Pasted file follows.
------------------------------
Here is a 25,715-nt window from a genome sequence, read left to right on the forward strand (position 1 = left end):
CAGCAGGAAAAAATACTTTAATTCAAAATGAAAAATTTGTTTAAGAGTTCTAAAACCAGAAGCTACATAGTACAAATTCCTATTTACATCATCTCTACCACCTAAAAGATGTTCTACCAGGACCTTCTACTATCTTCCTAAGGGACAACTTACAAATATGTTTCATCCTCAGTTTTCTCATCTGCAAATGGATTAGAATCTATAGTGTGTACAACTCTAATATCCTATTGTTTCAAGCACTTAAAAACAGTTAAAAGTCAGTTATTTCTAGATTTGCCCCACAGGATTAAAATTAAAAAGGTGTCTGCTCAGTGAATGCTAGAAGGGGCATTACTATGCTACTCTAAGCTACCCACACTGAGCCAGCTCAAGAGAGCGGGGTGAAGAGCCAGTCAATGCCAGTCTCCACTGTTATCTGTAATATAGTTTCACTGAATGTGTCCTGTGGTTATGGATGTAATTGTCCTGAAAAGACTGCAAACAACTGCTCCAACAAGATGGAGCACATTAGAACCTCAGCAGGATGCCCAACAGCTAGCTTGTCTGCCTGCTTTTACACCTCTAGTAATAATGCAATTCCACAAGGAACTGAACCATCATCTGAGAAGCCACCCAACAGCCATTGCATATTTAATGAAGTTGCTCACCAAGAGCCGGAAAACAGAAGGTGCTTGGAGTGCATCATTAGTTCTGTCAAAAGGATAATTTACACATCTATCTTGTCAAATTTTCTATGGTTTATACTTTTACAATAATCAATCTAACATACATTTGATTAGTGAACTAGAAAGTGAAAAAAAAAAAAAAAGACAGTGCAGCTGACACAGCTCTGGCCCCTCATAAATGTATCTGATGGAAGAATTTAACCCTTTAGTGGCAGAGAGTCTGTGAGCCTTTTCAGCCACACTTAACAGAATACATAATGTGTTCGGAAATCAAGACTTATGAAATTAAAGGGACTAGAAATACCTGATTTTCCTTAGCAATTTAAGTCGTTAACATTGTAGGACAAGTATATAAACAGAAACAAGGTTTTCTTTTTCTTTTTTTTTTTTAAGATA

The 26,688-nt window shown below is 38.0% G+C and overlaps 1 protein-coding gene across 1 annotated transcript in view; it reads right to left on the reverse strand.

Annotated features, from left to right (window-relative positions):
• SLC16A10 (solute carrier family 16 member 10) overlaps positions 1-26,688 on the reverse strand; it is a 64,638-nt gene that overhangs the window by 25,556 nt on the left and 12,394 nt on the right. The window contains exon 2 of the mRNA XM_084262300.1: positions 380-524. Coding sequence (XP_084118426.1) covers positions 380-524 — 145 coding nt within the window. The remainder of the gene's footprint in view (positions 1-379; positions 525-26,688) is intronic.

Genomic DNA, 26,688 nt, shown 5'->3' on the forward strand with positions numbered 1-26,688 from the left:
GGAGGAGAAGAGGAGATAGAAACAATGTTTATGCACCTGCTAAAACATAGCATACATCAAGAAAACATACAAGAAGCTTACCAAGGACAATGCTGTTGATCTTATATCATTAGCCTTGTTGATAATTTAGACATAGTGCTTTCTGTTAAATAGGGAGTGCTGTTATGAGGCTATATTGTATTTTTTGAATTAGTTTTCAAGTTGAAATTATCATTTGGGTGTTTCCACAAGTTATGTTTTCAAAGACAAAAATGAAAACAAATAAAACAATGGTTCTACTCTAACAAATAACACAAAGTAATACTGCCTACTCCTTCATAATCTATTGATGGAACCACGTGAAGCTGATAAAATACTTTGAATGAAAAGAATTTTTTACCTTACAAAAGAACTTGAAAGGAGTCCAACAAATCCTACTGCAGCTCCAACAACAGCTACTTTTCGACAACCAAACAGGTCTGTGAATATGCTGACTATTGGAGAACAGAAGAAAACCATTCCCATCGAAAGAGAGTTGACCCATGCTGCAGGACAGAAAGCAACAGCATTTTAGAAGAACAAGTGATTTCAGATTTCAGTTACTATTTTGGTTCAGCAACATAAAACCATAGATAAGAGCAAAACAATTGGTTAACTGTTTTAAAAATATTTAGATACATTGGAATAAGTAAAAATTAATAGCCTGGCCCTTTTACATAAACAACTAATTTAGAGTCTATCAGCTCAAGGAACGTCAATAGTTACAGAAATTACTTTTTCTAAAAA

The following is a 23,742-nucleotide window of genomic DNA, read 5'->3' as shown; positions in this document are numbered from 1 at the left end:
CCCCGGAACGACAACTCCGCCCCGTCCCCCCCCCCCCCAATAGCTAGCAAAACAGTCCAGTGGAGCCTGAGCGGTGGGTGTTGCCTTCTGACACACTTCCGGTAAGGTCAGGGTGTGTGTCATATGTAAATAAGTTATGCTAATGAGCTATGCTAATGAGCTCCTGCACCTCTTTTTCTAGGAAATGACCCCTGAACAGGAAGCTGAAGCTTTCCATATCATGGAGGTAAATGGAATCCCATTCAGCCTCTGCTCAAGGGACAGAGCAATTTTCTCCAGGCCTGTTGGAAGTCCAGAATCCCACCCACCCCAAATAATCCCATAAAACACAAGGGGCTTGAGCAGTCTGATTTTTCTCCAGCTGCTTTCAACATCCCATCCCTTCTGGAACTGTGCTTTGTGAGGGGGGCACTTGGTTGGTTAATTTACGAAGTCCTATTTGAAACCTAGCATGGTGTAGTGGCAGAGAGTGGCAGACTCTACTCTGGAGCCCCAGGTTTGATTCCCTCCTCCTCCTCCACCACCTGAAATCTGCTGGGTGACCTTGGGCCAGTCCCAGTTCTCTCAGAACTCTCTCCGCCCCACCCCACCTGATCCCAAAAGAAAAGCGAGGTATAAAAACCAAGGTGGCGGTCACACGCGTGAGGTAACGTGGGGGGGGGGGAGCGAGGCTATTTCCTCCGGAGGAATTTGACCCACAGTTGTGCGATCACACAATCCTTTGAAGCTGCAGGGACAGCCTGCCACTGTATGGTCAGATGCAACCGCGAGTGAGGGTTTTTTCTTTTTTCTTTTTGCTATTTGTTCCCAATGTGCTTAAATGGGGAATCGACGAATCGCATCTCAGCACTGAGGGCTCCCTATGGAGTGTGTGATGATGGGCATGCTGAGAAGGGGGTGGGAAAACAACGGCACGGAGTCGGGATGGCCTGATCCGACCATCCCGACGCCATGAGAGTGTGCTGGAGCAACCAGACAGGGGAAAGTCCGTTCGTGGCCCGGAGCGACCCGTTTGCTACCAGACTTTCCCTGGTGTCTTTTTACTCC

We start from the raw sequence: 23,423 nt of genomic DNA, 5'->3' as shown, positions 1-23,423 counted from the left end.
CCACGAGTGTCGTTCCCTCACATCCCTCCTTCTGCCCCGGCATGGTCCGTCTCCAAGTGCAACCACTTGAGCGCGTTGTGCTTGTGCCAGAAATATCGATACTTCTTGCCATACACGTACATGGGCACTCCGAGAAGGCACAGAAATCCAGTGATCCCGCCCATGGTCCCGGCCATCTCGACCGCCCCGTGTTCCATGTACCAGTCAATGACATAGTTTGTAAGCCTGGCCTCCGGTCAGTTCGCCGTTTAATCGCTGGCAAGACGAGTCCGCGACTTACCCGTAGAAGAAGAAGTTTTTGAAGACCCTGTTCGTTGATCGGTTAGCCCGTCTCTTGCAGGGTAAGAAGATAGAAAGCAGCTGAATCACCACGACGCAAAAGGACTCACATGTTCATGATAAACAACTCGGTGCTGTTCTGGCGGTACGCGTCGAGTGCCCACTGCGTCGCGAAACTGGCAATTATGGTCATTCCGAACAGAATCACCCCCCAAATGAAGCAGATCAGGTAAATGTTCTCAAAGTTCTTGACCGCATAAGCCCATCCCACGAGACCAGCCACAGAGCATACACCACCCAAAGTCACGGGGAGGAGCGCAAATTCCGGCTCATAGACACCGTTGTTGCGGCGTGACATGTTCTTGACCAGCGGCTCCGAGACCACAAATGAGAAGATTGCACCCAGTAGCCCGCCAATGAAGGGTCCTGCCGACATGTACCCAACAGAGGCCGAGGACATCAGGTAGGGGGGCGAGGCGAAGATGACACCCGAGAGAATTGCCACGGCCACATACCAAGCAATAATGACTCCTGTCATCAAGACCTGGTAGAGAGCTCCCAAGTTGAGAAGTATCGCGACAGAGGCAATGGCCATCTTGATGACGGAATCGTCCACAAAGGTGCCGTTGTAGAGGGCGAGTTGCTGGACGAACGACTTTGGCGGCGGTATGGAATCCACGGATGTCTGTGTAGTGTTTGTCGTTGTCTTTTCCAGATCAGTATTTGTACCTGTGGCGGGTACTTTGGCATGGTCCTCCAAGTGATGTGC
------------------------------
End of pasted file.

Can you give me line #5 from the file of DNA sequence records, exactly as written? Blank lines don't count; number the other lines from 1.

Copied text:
• SLC16A10 (solute carrier family 16 member 10) overlaps positions 1-26,688 on the reverse strand; it is a 64,638-nt gene that overhangs the window by 25,556 nt on the left and 12,394 nt on the right. The window contains exon 2 of the mRNA XM_084262300.1: positions 380-524. Coding sequence (XP_084118426.1) covers positions 380-524 — 145 coding nt within the window. The remainder of the gene's footprint in view (positions 1-379; positions 525-26,688) is intronic.